Composting Service Providers:

There are a few providers collecting food waste in Nebraska, including weCompost, Prairieland Dairy, Big Muddy Farm and Soil Dynamics.

Start your own HOME composting project

Backyard Composting Methods:

You can compost in your yard by incorporating food waste into your soil, making a heap, making your own container or purchasing a composting bin. Get the details from UNL Extension and Missouri Extension offices.

Apartment living: Vermicomposting

You can compost in small indoor areas using worms! Vermicomposting is the process of using worms and micro-organisms to turn kitchen waste into a black, earthy-smelling, nutrient-rich humus. Learn How from the UNL Extension office.

 

Nearly 1 billion people around the world go hungry, and 1 in 6 Americans is food insecure, while in the US we throw away about 40% of all food that’s produced. The average American family of 4 loses somewhere between $1,300 and $2,300 annually in wasted food. Furthermore, food waste is particularly problematic in landfills because it is fuel for bacteria that create methane. Reducing organics in the landfill would have the greatest impact on reducing methane production.

Reducing food waste at home:

  1.  Patrol your pantry. Assess what you already have in your fridge and cabinets, identifying which items should be eaten soonest. To keep your kitchen waste-free, make meals that incorporate these foods.
  2.  Become Storage Savvy. Not sure the best way to store cooked beans or whether you can freeze dairy? Consult the A-Z Food Storage Tip Guide to learn how to keep food fresh longer.

3. Get creative with your leftovers.

  • Make stock from vegetable trimmings or a chicken carcass.
  • Tranform leftover bread into croutons or bread pudding.
  • Stir-fry leftover veggies, meat, and rice.
  • Chop and freeze aging fruit to save for yummy smoothies.
  • Download the leftoverswap app to give or receive excess food from people in your community.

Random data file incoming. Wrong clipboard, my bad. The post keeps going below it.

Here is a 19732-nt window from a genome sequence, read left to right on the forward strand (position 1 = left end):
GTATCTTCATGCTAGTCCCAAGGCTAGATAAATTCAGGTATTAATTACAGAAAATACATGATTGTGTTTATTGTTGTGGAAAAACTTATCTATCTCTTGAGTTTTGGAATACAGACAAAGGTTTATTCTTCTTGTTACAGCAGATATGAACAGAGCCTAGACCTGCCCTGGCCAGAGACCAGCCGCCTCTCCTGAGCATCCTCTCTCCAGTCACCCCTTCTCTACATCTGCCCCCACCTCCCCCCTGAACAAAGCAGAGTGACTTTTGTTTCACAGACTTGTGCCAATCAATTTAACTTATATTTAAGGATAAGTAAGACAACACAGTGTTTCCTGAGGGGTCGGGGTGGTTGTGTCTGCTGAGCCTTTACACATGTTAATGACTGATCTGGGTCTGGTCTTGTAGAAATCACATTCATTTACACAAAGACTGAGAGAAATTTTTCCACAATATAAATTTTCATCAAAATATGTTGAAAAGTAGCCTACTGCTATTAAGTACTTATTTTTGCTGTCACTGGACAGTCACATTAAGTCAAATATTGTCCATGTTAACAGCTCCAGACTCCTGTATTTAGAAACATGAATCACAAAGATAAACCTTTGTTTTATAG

• Find more leftover ideas here

4. Understand food dates. Often ‘use by’ and ‘sell by’ dates do not accurately indicate food safety. Besides those on infant formula and some baby food, these dates are not federally regulated, so it is important to understand how to best store our food. Curious about how long food really lasts? Check out eatbydate.com for an informative perspective on food shelf life, safety, recipes, and more!

5. Nourish your community. Moving? Going on vacation? Certain you won’t eat that tomato soup in your cupboard? Share food with neighbors or donate to your local food bank.

Lots of people need food. You can use craigslist, freecycle or yerdle to find your food a good home.

6. Create your own compost bin or find out more about your area’s compost program. For a complete A-Z guide on composting, go here.

7. Track your trash. Choose two weeks to list everything you throw out. At the end of those weeks, evaluate the list and learn to purchase and store better next time.

This info and more at foodshift.net

The vast majority of unwanted medicines in Nebraska are disposed of improperly. This poses risks of accidental poisoning, prescription drug
abuse, and water contamination.

YOU SHOULD NEVER FLUSH LEFTOVER
MEDICINE DOWN THE TOILET.

Instead, check with your local pharmacist to
see which disposal options are available to you.

Check Nebraska MEDS Coalition for more information.

WasteCap's Mission Statement

Our Mission: Eliminating waste in Nebraska through innovation, education and policy change.